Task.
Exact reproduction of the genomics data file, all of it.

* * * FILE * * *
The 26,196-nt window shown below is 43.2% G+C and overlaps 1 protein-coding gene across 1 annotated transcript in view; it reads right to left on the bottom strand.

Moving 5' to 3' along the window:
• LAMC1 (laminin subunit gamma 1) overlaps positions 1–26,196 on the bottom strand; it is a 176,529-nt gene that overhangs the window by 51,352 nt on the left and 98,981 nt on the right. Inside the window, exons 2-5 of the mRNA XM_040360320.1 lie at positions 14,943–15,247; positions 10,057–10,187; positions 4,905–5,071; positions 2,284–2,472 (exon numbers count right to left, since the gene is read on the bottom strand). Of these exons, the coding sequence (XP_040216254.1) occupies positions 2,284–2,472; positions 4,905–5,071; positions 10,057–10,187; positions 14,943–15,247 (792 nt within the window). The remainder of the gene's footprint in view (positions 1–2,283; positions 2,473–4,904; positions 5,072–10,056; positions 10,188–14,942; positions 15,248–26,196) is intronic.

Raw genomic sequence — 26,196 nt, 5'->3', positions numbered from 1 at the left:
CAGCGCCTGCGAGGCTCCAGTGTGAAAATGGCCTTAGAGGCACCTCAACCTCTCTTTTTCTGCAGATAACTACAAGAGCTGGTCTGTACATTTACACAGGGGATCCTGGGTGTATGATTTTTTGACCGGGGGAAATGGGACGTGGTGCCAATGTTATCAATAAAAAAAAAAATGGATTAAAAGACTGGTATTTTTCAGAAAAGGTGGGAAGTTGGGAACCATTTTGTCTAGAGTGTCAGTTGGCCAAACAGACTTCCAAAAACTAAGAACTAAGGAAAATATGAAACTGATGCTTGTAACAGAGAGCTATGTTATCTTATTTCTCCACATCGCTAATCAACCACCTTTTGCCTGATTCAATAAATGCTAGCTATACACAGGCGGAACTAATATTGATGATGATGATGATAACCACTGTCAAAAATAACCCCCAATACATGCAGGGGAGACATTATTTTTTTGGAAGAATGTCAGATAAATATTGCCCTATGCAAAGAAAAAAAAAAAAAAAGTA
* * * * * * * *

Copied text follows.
The 26,196-nt window shown below is 43.2% G+C and overlaps 1 protein-coding gene across 1 annotated transcript in view; it reads right to left on the bottom strand.

Moving 5' to 3' along the window:
• LAMC1 (laminin subunit gamma 1) overlaps positions 1–26,196 on the bottom strand; it is a 176,529-nt gene that overhangs the window by 51,352 nt on the left and 98,981 nt on the right. Inside the window, exons 2-5 of the mRNA XM_040360320.1 lie at positions 14,943–15,247; positions 10,057–10,187; positions 4,905–5,071; positions 2,284–2,472 (exon numbers count right to left, since the gene is read on the bottom strand). Of these exons, the coding sequence (XP_040216254.1) occupies positions 2,284–2,472; positions 4,905–5,071; positions 10,057–10,187; positions 14,943–15,247 (792 nt within the window). The remainder of the gene's footprint in view (positions 1–2,283; positions 2,473–4,904; positions 5,072–10,056; positions 10,188–14,942; positions 15,248–26,196) is intronic.

Raw genomic sequence — 26,196 nt, 5'->3', positions numbered from 1 at the left:
CAGCGCCTGCGAGGCTCCAGTGTGAAAATGGCCTTAGAGGCACCTCAACCTCTCTTTTTCTGCAGATAACTACAAGAGCTGGTCTGTACATTTACACAGGGGATCCTGGGTGTATGATTTTTTGACCGGGGGAAATGGGACGTGGTGCCAATGTTATCAATAAAAAAAAAAATGGATTAAAAGACTGGTATTTTTCAGAAAAGGTGGGAAGTTGGGAACCATTTTGTCTAGAGTGTCAGTTGGCCAAACAGACTTCCAAAAACTAAGAACTAAGGAAAATATGAAACTGATGCTTGTAACAGAGAGCTATGTTATCTTATTTCTCCACATCGCTAATCAACCACCTTTTGCCTGATTCAATAAATGCTAGCTATACACAGGCGGAACTAATATTGATGATGATGATGATAACCACTGTCAAAAATAACCCCCAATACATGCAGGGGAGACATTATTTTTTTGGAAGAATGTCAGATAAATATTGCCCTATGCAAAGAAAAAAAAAAAAAAAGTA